The historically orthodox Christian confession is that God is one essence, but three persons, in a relationship of perichoresis, meaning mutual indwelling. Father, Son, and Spirit are not three gods united into one because of perichoresis – this, in its most poorly formulated way, would be social trinitarianism. Neither are Father, Son, and Spirit only manifestations of a Supreme Being – this would be the heresy of modalism/Sabellianism/Patripassianism. Rather, Father, Son, and Spirit are all fully God, and yet distinct from one another, but inseparable. The Son is said to be eternally generated from the Father. The Spirit is said to proceed from the Father and the Son. All of this is deeply mysterious. As St John of Damascus, a towering figure in the early medieval period, said, “That there is a difference between generation and procession we have learned, but the nature of that difference we in no wise understand.” These inter-trinitarian relations are the source of all love, and at least one theologian has even referred to creation as an overflow of this love. Although we cannot mine the depths of the essence of the Trinitarian God, we can affirm these truths, and know God to be both Other as well as Personal. Therefore we are led to worship Him as the unfathomably awesome Creator, but also to trust Him and relate to Him as Friend, through Jesus Christ.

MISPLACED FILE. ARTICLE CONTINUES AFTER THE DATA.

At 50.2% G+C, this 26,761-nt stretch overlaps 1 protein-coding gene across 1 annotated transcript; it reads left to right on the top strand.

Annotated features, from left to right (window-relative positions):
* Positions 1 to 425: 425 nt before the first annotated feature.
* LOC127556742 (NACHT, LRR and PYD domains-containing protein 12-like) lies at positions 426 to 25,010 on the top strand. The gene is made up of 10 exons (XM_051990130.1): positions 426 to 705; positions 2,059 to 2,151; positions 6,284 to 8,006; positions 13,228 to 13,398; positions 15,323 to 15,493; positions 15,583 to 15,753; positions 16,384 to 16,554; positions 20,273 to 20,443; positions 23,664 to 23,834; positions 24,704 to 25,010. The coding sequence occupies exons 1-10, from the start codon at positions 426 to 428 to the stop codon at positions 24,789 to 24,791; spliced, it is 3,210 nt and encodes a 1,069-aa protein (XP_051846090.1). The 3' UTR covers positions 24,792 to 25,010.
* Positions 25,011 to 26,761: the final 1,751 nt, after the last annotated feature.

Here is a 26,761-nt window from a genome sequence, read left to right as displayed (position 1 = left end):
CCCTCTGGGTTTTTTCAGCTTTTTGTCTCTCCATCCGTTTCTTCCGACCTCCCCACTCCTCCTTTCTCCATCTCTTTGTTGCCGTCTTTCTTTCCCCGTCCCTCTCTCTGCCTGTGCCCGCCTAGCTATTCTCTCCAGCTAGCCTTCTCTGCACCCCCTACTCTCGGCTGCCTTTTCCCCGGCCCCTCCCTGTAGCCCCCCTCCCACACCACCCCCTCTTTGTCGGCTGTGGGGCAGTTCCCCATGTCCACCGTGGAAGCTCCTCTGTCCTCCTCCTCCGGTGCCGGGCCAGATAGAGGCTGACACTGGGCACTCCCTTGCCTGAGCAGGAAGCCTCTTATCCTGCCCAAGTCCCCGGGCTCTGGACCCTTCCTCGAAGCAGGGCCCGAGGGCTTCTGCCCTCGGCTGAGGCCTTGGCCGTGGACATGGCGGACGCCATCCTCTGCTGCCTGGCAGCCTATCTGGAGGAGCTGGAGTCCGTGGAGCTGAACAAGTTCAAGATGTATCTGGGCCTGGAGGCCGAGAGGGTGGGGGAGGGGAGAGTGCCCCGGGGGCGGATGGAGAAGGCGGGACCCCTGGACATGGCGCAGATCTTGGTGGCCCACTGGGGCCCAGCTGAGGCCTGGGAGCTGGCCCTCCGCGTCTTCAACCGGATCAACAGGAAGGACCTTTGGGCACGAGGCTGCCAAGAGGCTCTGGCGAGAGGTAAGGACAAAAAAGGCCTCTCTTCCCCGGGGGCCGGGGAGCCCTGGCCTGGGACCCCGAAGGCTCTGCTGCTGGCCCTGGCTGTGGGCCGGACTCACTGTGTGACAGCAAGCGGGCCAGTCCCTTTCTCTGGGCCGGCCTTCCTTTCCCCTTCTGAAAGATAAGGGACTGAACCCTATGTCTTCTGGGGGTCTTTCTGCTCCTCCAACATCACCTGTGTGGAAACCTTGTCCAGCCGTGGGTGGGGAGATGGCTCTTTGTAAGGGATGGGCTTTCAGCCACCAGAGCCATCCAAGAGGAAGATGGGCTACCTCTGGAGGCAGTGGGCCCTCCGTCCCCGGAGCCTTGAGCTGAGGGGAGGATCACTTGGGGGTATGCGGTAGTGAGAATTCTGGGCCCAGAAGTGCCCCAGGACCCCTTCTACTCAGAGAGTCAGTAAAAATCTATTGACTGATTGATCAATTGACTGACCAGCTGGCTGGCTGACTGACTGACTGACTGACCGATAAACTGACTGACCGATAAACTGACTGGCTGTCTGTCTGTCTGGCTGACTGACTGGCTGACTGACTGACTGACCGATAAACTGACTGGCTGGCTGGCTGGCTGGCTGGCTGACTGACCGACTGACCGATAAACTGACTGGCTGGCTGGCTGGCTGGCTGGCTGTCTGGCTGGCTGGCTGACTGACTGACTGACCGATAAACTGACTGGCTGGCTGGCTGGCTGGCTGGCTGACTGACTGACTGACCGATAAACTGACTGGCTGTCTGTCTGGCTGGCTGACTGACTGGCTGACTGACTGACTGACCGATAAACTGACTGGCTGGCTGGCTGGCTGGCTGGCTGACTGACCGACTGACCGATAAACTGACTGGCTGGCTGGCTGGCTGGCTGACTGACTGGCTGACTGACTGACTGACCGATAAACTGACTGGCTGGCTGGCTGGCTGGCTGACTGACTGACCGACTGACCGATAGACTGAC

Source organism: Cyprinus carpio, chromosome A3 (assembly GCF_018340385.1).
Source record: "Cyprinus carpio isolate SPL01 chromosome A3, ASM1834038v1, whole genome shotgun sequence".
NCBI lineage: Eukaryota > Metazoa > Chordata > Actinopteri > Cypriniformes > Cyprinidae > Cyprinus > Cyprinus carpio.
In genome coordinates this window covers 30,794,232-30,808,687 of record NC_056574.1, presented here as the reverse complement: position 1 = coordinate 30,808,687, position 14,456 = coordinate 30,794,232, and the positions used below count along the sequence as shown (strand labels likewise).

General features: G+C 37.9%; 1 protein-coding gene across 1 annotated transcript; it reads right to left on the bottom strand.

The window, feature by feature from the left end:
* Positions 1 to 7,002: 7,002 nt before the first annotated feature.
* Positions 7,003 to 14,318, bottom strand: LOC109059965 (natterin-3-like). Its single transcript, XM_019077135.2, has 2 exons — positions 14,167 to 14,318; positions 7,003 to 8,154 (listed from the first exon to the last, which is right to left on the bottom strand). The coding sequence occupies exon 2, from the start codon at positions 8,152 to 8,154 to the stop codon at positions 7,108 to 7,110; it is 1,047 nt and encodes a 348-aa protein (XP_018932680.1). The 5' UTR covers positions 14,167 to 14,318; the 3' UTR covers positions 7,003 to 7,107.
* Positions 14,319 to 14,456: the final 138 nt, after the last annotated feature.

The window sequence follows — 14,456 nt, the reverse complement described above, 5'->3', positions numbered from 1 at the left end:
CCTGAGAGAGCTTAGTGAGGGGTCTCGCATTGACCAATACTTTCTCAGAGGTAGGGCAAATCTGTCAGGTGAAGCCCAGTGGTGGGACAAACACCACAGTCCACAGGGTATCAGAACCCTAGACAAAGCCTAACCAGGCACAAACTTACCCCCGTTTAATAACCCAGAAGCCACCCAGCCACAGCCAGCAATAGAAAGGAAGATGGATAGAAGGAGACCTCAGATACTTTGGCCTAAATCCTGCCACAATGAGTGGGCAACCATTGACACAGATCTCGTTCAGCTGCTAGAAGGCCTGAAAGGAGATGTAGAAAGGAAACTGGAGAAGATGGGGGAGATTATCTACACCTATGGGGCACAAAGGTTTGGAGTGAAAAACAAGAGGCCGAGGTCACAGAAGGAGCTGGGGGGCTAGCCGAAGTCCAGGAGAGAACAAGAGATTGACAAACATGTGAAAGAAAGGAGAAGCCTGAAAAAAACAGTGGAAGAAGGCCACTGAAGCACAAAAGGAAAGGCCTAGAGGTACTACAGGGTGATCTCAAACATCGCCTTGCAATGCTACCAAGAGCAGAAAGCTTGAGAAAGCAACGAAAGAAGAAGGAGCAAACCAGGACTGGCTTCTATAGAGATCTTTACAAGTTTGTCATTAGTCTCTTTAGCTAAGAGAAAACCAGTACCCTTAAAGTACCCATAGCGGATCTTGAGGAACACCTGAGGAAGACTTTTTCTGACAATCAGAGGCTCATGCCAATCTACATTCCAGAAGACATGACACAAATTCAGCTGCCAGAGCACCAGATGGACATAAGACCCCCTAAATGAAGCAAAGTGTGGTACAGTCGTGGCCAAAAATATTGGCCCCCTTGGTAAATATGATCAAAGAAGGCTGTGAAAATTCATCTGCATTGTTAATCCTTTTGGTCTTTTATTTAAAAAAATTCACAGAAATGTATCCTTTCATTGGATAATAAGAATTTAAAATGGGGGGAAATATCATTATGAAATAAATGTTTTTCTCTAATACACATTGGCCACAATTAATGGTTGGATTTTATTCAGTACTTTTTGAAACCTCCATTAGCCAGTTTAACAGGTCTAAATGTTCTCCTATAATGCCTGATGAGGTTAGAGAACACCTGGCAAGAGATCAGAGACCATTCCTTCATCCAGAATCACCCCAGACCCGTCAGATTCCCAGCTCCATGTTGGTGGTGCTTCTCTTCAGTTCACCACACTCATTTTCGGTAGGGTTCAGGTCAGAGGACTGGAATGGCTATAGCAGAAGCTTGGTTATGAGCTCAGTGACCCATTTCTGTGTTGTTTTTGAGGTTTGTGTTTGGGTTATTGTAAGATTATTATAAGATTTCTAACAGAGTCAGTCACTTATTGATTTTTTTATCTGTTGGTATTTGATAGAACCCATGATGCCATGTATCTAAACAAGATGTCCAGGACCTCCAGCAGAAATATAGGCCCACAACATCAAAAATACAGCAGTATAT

Writing to a suffering and despairing Christian woman, Samuel Rutherford said these memorable words: “Ye are now yourself alone, but ye may have, for the seeking, three always in your company, the Father, Son, and Holy Spirit. I trust they are near you.” May the Lord grant that we never lose sight of the glory of the Trinity, of the necessity of the Trinity, and of the relationship that we can have with each person of the Trinity.